TRANS Internet-Zeitschrift für Kulturwissenschaften 17. Nr. Mai 2010

Sektion 3.5. 3.5. Re-written Literatures: Transforming Texts, Transforming Cultures
Sektionsleiter | Section Chair: Günseli Sönmez İşçi (Ege University, İzmir, Turkey)

Dokumentation | Documentation | Documentation

Section report 3.5.

Re-written Literatures Transforming Texts, Transforming Cultures

Günseli Sönmez İşçi (Ege University, İzmir, Turkey) [BIO]



This panel was designed to raise issues concerning the creative and critical activities in the domain of re-writing. The panel started by an introduction during which the major implications of re-writing were discussed providing a platform for the presentations that followed. The core of the argument that emerged during the introduction, presentations, and the discussions was as follows.

The concept of re-writing evokes a range of theoretical practices, the so-called inter-textual critical approach, for example, which has assumed that all texts are, a priori, inter-textual.  Bakhtin’s proposition regarding the dialogic disposition of texts where multiple voices enter into discourse between one another provided a rationale for this theoretical path, but it was Roland Barthes who affirmed, in his article “The Death of the Author” (1968), that writing is a sort of re-writing. Announcing the death of the author and the birth of the reader, this article designated the threshold which Barthes crossed over to the world of post-structuralism in critical and cultural theory; for he declared that the text was to be considered not as “a line of words releasing a single ‘theological’ meaning (the ‘message’ of the Author-God)” but as “a multi-dimensional space in which a variety of writings, none of them original, blend and clash” (Barthes 1968: 142).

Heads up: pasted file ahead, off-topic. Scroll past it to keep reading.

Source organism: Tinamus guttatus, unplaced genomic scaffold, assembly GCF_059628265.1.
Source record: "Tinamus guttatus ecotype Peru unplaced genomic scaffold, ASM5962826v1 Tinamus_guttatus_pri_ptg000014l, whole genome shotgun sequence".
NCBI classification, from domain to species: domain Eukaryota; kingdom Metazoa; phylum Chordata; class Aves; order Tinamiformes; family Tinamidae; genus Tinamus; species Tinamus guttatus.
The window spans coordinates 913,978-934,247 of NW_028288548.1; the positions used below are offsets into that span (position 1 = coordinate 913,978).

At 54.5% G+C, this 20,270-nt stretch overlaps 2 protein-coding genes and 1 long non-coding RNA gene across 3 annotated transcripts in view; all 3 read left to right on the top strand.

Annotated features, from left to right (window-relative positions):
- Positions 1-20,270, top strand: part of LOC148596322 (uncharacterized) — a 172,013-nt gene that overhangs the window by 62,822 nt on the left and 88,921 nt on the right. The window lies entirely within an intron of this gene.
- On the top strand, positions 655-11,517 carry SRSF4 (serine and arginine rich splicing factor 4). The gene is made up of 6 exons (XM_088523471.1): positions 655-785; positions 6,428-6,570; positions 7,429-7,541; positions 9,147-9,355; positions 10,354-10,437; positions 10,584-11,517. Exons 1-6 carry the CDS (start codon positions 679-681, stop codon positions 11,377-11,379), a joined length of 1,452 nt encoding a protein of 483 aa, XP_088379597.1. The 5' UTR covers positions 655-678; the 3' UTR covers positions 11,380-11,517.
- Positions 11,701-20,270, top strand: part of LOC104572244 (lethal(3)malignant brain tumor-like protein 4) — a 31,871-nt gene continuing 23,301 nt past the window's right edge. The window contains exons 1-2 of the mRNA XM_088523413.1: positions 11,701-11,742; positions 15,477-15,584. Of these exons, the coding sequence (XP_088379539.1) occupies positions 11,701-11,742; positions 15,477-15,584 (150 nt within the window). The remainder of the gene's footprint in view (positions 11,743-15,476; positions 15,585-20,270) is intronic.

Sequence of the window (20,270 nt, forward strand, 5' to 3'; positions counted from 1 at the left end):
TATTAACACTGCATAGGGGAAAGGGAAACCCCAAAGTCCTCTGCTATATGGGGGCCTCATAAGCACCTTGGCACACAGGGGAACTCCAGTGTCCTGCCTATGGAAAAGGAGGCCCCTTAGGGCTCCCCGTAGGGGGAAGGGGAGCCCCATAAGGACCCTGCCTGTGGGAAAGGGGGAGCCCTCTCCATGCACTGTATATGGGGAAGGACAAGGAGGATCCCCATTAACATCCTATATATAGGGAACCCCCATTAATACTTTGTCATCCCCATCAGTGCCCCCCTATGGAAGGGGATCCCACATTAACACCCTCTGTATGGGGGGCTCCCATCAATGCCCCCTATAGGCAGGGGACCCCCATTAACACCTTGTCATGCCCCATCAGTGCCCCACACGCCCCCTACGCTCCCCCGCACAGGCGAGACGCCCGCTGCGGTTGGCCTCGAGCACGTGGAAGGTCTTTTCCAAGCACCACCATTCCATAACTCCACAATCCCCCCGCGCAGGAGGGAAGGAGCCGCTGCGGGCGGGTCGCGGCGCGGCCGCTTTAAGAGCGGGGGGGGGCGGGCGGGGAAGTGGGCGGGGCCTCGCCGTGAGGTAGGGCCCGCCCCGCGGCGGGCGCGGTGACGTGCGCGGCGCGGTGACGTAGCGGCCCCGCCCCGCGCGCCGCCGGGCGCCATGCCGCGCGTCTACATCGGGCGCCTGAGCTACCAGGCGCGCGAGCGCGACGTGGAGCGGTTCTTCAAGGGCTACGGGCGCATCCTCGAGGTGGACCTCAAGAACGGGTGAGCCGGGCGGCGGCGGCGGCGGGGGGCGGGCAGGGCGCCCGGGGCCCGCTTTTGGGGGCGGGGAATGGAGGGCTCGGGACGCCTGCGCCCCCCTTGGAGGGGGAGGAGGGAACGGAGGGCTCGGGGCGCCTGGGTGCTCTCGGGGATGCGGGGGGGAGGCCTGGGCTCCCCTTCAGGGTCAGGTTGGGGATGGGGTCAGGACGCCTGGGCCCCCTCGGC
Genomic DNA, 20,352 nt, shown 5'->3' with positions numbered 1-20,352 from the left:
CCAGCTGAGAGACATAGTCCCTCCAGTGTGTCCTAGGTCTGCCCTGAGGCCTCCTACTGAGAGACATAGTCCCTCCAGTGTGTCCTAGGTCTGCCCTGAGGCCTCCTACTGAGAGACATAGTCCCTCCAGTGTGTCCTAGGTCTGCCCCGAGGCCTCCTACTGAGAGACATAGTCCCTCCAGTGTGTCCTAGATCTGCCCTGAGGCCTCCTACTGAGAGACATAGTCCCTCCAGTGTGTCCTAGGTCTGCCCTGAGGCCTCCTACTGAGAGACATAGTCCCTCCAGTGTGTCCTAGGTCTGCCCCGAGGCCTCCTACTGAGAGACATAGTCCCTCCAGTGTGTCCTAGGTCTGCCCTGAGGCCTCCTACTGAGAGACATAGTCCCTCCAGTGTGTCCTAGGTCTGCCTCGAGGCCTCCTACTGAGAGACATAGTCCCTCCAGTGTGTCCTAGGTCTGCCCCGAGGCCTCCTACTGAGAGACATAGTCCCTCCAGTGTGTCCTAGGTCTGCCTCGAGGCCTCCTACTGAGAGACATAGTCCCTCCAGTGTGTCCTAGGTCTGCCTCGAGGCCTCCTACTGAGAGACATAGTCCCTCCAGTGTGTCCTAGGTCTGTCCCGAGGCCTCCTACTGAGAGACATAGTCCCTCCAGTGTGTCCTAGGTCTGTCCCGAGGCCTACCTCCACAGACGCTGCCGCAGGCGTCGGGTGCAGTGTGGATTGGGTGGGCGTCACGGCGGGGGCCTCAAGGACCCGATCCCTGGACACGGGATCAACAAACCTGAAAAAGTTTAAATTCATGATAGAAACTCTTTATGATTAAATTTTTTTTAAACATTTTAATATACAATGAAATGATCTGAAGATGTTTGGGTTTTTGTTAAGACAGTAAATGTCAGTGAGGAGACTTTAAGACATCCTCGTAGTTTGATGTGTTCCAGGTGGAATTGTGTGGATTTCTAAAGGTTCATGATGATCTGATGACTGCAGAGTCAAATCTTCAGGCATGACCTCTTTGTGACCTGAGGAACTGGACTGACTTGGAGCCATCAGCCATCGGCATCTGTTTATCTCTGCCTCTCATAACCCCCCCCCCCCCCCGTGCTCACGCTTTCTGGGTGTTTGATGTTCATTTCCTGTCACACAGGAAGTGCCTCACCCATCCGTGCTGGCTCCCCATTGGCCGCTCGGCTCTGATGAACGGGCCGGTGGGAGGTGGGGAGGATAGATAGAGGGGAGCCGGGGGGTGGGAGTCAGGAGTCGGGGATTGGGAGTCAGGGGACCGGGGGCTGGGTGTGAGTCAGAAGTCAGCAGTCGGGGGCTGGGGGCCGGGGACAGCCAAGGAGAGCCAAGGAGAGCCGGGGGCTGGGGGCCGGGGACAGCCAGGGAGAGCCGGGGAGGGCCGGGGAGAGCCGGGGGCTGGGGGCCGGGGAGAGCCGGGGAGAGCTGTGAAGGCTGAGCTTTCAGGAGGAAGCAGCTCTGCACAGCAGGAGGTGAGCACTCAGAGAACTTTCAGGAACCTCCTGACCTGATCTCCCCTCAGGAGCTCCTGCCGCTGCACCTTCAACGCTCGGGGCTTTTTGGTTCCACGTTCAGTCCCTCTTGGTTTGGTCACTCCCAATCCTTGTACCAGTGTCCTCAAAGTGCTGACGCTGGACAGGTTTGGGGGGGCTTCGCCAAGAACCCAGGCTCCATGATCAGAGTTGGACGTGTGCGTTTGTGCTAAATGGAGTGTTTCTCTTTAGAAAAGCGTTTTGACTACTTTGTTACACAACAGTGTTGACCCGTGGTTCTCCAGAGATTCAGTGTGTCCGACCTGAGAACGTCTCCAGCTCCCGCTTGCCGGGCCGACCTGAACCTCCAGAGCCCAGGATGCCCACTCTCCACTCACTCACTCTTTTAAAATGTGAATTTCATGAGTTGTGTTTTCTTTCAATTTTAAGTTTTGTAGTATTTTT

Hence, Roland Barthes’s theory of the text as “a tissue of quotations drawn from the innumerable centres of culture” (   ) provided the point of departure for the issues taken up in this panel. In the papers presented, re-writing was considered as a poetic and political project aiming to explore and expose the blind spots pertaining to colonial or patriarchal discourses in canonical texts. Most of the presenters, therefore, focussed attention on the re-written literary texts that have derived their theoretical insight from post-structuralist, post-colonial or feminist theories. Among the examples that were scrutinized in terms of the interplay between the texts were Margaret Atwood’s The Penelopiad, a re-write of Homer’s The Odyssey, J. M. Coetzee’s Foe, a re-write of Daniel Defoe’s Robinson Crusoe, Ann-Marie Macdonald’s Goodnight Desdemona (Good Morning Juliet), a re-casting of Shakespeare’s Othello and Romeo and Juliet, Arnold Wesker’s The Merchant, a re-write of Shakespeare’s The Merchant of Venice.   

Some texts lend themselves more favourably to re-writing and inter-textual criticism, since they embody a number of inter-texts with various and varied sources. Shakespeare’s canon is one of them, Oscar Wilde’s another. It should not be surprising then, that Shakespearean or Wildean canon have become a source of inspiration for writers like Tom Stoppard for re-writing, as for example, his Rosencrantz and Guilderstern Are Dead which is a re-write of Shakespeare’s Hamlet,  and his Travesties which is a re-writing of Oscar Wilde’s The Importance of Being Earnest. The presentation on Tom Stoppard’s Travesties focused on multiple dimensions of Stoppard’s artistic consciousness that foster several associations inviting the reader to derive meanings through inter-textuality; and during the discussion that followed the participants directed attention towards the re-writing of re-writing, The Importance of Being Earnest, being a re-writing of not only popular Victorian farces of 1890s, as The Foundling by Lestoq and Robson, but a re-write of the conventions of well-made melodramas of eighteenth century, such as Congreve’s The Way of the World.

The panel concluded by a general discussion on the dialogic relationship between literary texts that had been around since Odyssey or Canterbury Tales, and on the role of re-written literatures in offering textual and cultural exchange, and in transforming the norms of society at large. Finally, the presentations and the discussions have demonstrated that in reading and interpreting the texts we re-write them.  

3.5. Re-written Literatures: Transforming Texts, Transforming Cultures

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TRANS   Inhalt | Table of Contents | Contenu  17 Nr.

For quotation purposes:
Günseli Sönmez İşçi: Sektion report 3.5. Re-written Literatures Transforming Texts, Transforming Cultures - In: TRANS. Internet-Zeitschrift für Kulturwissenschaften. No. 17/2008. WWW:

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